Michael Mantyla

Your Meal is Ready!

“May I take your order?” asks the distorted voice through the intercom. “Yeah, I’ll take a double cheeseburger, an extra large order of fries, and a coke,” comes the response from the man hanging out his car window. “Six seventy-five at the window please. Thank you!” replies the voice. “Wow,” the man thinks to himself. “Prices have really gone up. Oh well, at least I don’t have to pack a lunch every day.” In today’s world, many people prefer to go out to breakfast, lunch, or dinner than to cook. Some claim they do not have the time to cook; others claim they are no good at cooking. Either way, American society has a strong dependence on fast food and takeout, which can be very expensive.

My former Art History teacher, Sue Linn, lives in this culture of fast food and takeout for every meal. She admits that she has not cooked in several years and that she and her husband, Tim, eat all of their meals at restaurants. Sue starts her day at Starbucks, where she knows the employees well and they have her coffee and pastry waiting for her when she arrives. Most days she is late and does not have time to pay, so they charge the balance to an account that she pays at the end of the week. When noon rolls around, Sue and her assistant go out to lunch. After teaching all day, Sue then goes to coach the girl’s tennis team at the local community college. Once practice ends at five o’clock, she and Tim go out to dinner, where they often split an entrée to conserve cash. Day after day, Sue continues this cycle of buying breakfast, lunch, and dinner from a restaurant instead of taking the time to cook a meal on her own.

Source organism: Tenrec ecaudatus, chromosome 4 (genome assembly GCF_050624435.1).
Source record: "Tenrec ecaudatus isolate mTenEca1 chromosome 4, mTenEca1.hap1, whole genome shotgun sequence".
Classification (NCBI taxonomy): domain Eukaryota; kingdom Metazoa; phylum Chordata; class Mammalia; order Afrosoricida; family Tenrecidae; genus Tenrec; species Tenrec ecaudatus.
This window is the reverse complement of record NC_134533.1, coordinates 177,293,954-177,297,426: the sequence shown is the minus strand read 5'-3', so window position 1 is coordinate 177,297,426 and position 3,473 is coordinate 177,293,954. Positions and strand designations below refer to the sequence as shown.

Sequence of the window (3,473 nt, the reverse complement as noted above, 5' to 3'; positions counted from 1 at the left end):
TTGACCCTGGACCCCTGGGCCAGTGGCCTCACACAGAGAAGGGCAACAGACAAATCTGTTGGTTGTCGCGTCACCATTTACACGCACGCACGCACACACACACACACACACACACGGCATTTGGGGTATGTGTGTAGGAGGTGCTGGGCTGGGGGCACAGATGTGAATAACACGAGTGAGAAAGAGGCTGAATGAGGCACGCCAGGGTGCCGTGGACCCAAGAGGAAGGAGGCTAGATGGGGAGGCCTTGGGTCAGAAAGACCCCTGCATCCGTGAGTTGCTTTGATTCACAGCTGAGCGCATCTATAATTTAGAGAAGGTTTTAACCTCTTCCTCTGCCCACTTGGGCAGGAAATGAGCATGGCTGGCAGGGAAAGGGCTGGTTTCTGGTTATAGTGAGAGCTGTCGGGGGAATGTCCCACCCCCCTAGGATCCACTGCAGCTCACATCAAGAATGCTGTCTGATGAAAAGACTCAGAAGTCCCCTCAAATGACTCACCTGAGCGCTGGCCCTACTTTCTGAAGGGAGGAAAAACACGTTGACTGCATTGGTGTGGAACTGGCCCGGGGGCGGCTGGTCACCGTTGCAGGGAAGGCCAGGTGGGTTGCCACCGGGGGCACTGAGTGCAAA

Sue is one example of someone who eats fast food frequently, but many Americans follow this same trend. According to the National Restaurant Association, the restaurant business is a $537 billion a year industry and comprises four percent of the U.S. gross domestic product (Restaurant.org). An estimated 57% of consumers would use delivery to a home or office if table service restaurants offered it (Restaurant.org). Also, four out of five consumers agree that going out to a restaurant is a better use of time than cooking a meal and cleaning up (Restaurant.org). In 2005, the average household expenditure of food away from home was $2,634, or $1,054 per individual (Restaurant.org). According to this information, the American people have an unhealthy dependence on the restaurant industry and do not eat at home enough. While many people claim cooking to be an inconvenience and a waste of time, it is not difficult to make a simple breakfast and pack a sack lunch before going to work in the morning. My dad, a busy workingman, makes his own breakfast every morning. He cooks a vegetable omelette, which takes him about five minutes. Also, my mom packs a lunch for my dad and herself everyday, which consists of a Lean Cuisine meal, a piece of fruit, and chips. This process takes her about five minutes as well. Americans should put these concepts into practice and take the extra ten minutes in the morning to cook breakfast and pack a lunch, which can help save money and cut down on fast food consumption. Dinners are not complicated to make either. My mom, a workingwoman, cooks dinner five to six nights a week. Often, she prepares as much of the meal in the morning as she can and lets it set during the day. Once she gets home from work, she prepares the rest of the meal and it takes her, on average, about one hour to complete a wonderful dinner. If everyone in the household helps with the clean up, it can take about twenty minutes or so to finish. Even though eating out is enjoyable, Americans rely too much on the restaurant industry for their everyday meals.

The restaurant industry makes up a large portion of the U.S. economy. Food sales are projected to increase five percent this year from last year, which shows that Americans are starting to eat out more often. Instead of having Starbucks for breakfast, McDonald’s for lunch, and Coco’s takeout for dinner, Americans should venture into their kitchens, pull out some pots and pans, and cook a meal on their own.

Works Cited

Restaurant.org. 2007. National Restaurant Association. 25 February 2007.